When I tried to train during the start of the boot camp it was just too much. I took a good few months off of running but played a lot of pickup soccer so I stayed in decent shape. I’d play hard enough to get tempo tummy.
When does this thought start creeping back into your mind that you’d maybe want to return? You were set up well to potentially be in Tokyo – was it watching that?
I kind of checked out completely for a year, but I did watch Tokyo. It was hard. I sort of feel like I didn't miss out on too much because it seemed like a toned-down Olympic experience. But that’s just me reasoning with myself to try and make it easier.
I just started wondering how hard it would be to get back in shape, but I wasn't seriously thinking about it. But then I was shown a LetsRun thread where someone said they wished I started running again and it sort of became a joke with some friends. It was just a fun experiment, with nothing to lose.
I don't have a contract and if I quit tomorrow, I only did one Instagram post and talked to you. There's not a whole lot on the line. I have some running left in the legs and I am now working from home – that’s a good sponsorship to have.
What has transpired behind the scenes that you felt ready to tell people?
I've done a lot of really good strength work. I just did 10 x 800 at 2:12 with a minute rest. That needs to be a few seconds faster before I am ready to race, but it’s getting close. I just had a conversation with work and my company has been really supportive and is allowing me some freedom in my schedule to train.
But now I'm a little more committed to doing this, right? By publicly announcing a comeback. Whenever I have shared it with people that I am starting to run again they’re so excited about it. I’ve learned that a lot more people were invested in how I did than I maybe realized previously.
What's the big overarching lesson here that would be the takeaway about your relationship with running? You’re probably sounding pretty relatable to a lot of people right now.
I can only really do it when I can make it fun. Getting out there and working hard is still something I enjoy. But I feel like I have to be at a place where I can appreciate enjoying the training that comes with balance and stability in life. I like to run, but I have other needs that need to be met.
My kids are now 11 and 13 and if I could make the World or Olympic team and bring my whole family to Europe that’s something that a 9 to 5 couldn’t provide. And I know if I still have it in me, why not give it a shot?
Behind the ESPN broadcast
When I was first asked in August to join the broadcast team for the NCAA championships, it was not an immediate yes. The main reason for the hesitancy was that I don’t really want to get into regular commentating – I prefer writing. There are no redos or editors in the booth, and with just one take during such an important event, that’s an immense amount of pressure.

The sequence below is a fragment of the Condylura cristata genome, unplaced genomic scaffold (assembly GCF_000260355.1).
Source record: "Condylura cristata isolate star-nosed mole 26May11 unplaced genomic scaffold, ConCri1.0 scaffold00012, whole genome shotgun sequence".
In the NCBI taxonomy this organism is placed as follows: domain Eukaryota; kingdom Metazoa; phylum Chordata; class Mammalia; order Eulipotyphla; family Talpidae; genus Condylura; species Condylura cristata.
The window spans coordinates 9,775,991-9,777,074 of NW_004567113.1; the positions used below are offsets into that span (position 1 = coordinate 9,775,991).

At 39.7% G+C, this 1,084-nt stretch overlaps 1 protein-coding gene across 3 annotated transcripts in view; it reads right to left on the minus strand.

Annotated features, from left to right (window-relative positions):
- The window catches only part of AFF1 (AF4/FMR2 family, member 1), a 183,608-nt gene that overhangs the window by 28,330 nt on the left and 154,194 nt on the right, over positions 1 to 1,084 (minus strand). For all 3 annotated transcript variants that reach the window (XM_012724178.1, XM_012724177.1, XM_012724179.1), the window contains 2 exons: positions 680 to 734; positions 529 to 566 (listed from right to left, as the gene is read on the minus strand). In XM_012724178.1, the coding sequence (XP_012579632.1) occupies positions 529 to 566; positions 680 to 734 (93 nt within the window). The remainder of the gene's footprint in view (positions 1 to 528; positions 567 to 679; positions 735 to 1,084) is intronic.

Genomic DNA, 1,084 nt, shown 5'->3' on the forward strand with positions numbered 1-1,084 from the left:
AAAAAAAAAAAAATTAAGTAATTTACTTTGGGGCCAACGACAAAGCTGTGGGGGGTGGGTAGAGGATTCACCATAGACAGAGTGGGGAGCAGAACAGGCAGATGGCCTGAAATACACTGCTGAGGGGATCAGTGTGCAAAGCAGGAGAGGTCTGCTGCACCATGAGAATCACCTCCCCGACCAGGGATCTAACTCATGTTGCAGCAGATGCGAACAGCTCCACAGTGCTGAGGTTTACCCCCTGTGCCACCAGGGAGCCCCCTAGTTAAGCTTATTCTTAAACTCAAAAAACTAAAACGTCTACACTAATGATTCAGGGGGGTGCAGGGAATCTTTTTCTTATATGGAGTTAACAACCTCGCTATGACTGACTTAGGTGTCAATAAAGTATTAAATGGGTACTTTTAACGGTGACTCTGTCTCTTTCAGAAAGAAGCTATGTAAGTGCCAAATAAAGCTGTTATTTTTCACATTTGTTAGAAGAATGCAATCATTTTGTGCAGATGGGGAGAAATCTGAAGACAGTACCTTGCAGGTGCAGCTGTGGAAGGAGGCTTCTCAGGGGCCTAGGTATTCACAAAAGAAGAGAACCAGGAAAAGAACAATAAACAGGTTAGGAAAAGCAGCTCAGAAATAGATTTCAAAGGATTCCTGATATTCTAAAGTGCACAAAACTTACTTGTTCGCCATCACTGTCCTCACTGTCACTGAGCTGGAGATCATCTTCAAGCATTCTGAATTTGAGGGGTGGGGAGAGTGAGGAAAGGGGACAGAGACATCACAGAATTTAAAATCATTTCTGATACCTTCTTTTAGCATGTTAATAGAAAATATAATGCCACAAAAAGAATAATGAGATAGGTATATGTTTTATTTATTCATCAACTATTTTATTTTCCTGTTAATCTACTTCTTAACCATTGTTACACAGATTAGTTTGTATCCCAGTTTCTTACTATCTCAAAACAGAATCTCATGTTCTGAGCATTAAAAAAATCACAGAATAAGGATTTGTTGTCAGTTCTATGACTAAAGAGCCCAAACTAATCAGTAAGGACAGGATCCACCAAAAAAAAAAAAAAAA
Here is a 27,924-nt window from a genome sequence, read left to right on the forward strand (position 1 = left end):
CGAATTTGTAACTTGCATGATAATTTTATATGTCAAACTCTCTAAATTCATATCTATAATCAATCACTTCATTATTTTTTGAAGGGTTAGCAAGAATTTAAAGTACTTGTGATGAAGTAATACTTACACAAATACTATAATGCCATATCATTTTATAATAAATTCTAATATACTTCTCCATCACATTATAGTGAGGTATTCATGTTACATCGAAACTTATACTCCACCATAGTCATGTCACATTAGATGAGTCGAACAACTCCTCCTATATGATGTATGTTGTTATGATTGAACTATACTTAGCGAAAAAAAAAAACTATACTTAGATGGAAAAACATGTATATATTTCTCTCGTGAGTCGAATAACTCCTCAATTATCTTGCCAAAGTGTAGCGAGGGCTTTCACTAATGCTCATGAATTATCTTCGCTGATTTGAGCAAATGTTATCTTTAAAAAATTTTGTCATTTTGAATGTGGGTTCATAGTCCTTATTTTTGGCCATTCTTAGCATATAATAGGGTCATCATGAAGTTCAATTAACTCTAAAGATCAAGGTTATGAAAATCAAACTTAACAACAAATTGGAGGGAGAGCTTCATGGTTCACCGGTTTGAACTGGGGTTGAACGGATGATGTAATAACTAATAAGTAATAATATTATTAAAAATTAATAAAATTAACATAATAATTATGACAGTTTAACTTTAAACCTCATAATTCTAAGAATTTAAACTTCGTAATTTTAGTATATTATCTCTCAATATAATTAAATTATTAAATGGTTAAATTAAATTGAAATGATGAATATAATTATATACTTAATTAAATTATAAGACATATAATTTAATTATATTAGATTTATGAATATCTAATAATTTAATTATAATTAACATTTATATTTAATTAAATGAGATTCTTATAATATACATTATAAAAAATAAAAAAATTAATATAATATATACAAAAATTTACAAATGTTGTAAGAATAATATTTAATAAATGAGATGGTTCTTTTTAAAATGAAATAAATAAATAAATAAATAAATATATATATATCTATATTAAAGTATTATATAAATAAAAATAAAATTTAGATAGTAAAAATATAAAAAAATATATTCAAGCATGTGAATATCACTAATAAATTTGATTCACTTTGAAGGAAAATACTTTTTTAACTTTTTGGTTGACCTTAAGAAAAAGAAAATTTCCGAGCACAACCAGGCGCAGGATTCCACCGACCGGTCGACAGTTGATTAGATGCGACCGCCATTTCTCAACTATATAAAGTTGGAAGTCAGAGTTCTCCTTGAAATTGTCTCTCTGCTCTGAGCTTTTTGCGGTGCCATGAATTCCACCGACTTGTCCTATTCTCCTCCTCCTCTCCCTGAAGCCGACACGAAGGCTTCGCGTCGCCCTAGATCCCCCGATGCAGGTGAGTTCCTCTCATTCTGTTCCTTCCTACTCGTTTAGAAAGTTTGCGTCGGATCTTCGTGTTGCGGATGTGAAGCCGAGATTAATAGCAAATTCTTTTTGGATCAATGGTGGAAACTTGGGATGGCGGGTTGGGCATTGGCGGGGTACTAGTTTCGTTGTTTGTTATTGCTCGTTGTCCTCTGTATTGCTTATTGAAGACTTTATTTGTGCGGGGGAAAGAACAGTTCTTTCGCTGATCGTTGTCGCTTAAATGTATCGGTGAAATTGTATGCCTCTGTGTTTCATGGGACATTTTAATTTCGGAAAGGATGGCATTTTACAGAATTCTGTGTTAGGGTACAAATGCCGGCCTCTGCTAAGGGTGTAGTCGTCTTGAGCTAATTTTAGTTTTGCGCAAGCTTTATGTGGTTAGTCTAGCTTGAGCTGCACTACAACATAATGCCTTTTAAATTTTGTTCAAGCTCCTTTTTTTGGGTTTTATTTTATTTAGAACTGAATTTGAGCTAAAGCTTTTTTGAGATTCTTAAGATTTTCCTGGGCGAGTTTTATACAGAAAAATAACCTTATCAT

Ultimately, I said yes to this one for two reasons. The first is that being ten years removed from my college graduation, I was starting to feel a bit out of touch with what was happening in the NCAA. Covering professional running has consumed the majority of my attention and so I viewed this as an opening to dive back in.
But the main factor was that the ESPN coverage the previous two years was excellent – like, a truly top-notch TV production. If the sport was covered this well all the time, then it would solve a lot of our problems. There were regular meetings with the entire team to break down the storylines as they unfolded throughout the season. It’s of course important for the on-air talent (sorry, but I get to call myself “on-air talent,” now) to be well acquainted with the details, but equally so for the producer and director. After all, what’s actually shown on-screen at any given moment is their call.
And one unexpected bonus is that there was a lot of conversation about how to improve the broadcast, which extended to asking fans for their feedback. A contribution of mine that I was glad to see was well-received was the intermittent updates on a team’s fifth runner. I’d have loved to get even more in the weeds on these less-heralded battles, but man, there are only twenty or thirty minutes to cover 31 teams and 255 athletes and it flies by.
Beforehand, I compiled pages of notes and I thought my few sheets of scratch paper were sufficient until I saw Carrie and John show up with binders full of prepared material. By no means did I feel like I was underprepared or coasting in, but I was floored by that pair. They put in so much effort and brought so much professionalism to the final product, much of which goes unseen.